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How to File for Divorce in Virginia

Most individuals wanting a divorce in Virginia should consult an attorney who is a member of the Virginia bar for assistance. However, if you assume your divorce will be uncontested and you have no minor children as the result of the marriage, it’s possible for you to get a divorce without a lawyer.

Background

To file for a divorce in Virginia, you or your spouse must be a Virginia resident for a minimum of six months prior to filing for divorce. Ideally, you’ll file in the county of last residence. Before filing, you must have been separated for at least six months and must have a written property settlement agreement, according to the Circuit Court of Fairfax County.

If you elect to represent yourself, you’ll have to follow the same procedure an attorney does. Virginia law prohibits court personnel from giving you any legal advice or assistance.

Some Circuit Courts in Virginia provide a Pro Se Divorce Package for individuals filing on their own behalf. Check the web site of the county where you contemplate filing.

You can normally obtain the forms you need from the Clerk’s office in each Virginia county. However, you can also buy them from a variety of sites that advertise on the Internet.

Procedures

According to an article posted on eHow, here are the specific steps you’ll need to follow:

Fill out the preliminary forms. Obtain the correct forms from the Clerk’s office or an online site. Make sure to sign the cover sheet and the Complaint.

Make copies of the forms. You’ll need two copies of the Complaint and one copy each of the cover sheet, Acceptance form and Waiver.

File initial forms. Get specific instructions for your county by calling the Clerk’s office or visiting the web site. When you file the Complaint and cover sheet, personnel in the Clerk’s office should give you a VS-4 form to complete and sign. If you decide to file the Complaint and cover sheet by mail, you’ll need to request that the Clerk’s office mail you the VS-4.

Pay any fees. You’ll need to pay the filing fee, which varies per county. A fee of $84 is typical. The Clerk’s staff will then furnish you with a case number to use on all subsequent paperwork. Record this number where you can locate it later and also write in on any copies you’ve already made.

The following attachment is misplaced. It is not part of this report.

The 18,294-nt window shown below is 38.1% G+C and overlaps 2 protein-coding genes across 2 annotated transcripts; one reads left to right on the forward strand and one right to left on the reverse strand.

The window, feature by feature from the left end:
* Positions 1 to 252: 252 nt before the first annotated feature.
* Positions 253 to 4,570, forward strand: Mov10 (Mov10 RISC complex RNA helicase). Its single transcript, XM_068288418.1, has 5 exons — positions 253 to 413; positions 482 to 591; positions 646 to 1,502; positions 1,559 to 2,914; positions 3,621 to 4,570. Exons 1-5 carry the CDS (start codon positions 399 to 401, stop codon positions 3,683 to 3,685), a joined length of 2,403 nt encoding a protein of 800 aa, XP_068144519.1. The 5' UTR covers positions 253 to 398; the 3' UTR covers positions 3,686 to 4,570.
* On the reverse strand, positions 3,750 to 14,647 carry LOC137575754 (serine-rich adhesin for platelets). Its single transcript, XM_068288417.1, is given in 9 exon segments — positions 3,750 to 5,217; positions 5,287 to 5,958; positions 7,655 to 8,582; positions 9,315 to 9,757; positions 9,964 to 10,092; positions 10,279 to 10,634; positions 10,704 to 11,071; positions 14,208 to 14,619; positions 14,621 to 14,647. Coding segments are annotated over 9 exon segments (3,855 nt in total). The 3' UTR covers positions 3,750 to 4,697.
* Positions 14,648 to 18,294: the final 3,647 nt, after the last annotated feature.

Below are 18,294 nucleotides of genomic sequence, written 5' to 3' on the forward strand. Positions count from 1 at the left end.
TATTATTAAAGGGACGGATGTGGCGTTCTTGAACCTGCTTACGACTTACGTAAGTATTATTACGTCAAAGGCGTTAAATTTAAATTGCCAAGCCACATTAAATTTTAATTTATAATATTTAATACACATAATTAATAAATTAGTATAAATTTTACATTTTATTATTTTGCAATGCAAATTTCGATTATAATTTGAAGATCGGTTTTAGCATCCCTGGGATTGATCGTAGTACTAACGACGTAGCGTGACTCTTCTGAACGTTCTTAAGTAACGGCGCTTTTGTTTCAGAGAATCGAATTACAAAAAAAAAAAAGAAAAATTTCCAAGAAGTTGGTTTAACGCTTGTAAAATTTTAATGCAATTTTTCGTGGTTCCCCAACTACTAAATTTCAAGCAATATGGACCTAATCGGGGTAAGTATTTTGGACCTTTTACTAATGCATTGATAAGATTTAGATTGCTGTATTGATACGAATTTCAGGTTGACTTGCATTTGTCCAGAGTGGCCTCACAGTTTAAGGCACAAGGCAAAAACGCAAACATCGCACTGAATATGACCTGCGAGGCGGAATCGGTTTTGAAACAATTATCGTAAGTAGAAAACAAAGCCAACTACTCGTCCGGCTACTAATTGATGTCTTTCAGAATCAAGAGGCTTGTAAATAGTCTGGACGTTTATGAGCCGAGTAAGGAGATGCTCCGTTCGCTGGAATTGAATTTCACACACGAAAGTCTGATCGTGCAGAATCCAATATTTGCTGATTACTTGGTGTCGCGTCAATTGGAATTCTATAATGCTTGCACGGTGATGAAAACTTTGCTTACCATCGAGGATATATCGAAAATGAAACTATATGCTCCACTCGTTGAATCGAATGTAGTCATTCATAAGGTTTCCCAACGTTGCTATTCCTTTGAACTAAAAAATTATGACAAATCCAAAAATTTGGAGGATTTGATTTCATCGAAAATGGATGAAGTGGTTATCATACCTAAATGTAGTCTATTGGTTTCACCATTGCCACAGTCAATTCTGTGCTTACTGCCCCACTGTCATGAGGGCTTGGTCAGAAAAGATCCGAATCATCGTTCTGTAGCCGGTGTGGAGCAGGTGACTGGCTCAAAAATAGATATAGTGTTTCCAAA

Notify your spouse. Send a copy of the Complaint, the original Waiver and the Acceptance forms via certified mail to your husband or wife. You should advise him or her that the Complaint is for his or her records. The Waiver and the Acceptance forms have to be signed before a notary public, then returned to you. Afterward, you’ll file them with the court.

Copy the executed Waiver and Acceptance. Make a copy for your records since the originals will go to the court. This process allows you to avoid having to serve your husband or wife with notices of the divorce hearing and the final decree.

Complete and mail all forms. Enter the dates of birth for you and your spouse on the Addendum. Also write in your respective Social Security numbers. Sign the Addendum, the decree, and the Request for Ore Tenus hearing. After making a copy of each one for yourself, mail all originals – Addendum, Final Order, Request for Ore Tenus, VS-4, Waiver of Service, Acceptance of Service, self-addressed and stamped envelope – to the court.

Attend the Ore Tenus hearing. The court will let you know when the Ore Tenus hearing will be held. You’ll need to take one witness to testify about how long you were separated. Also expect to testify yourself about the length of the separation and to verify that you really do desire the divorce. At this hearing, the judge enters the divorce decree.

Get a certified copy of the decree. The court should mail you one, using the return envelope you provided. If it doesn’t arrive, contact the Clerk’s office.

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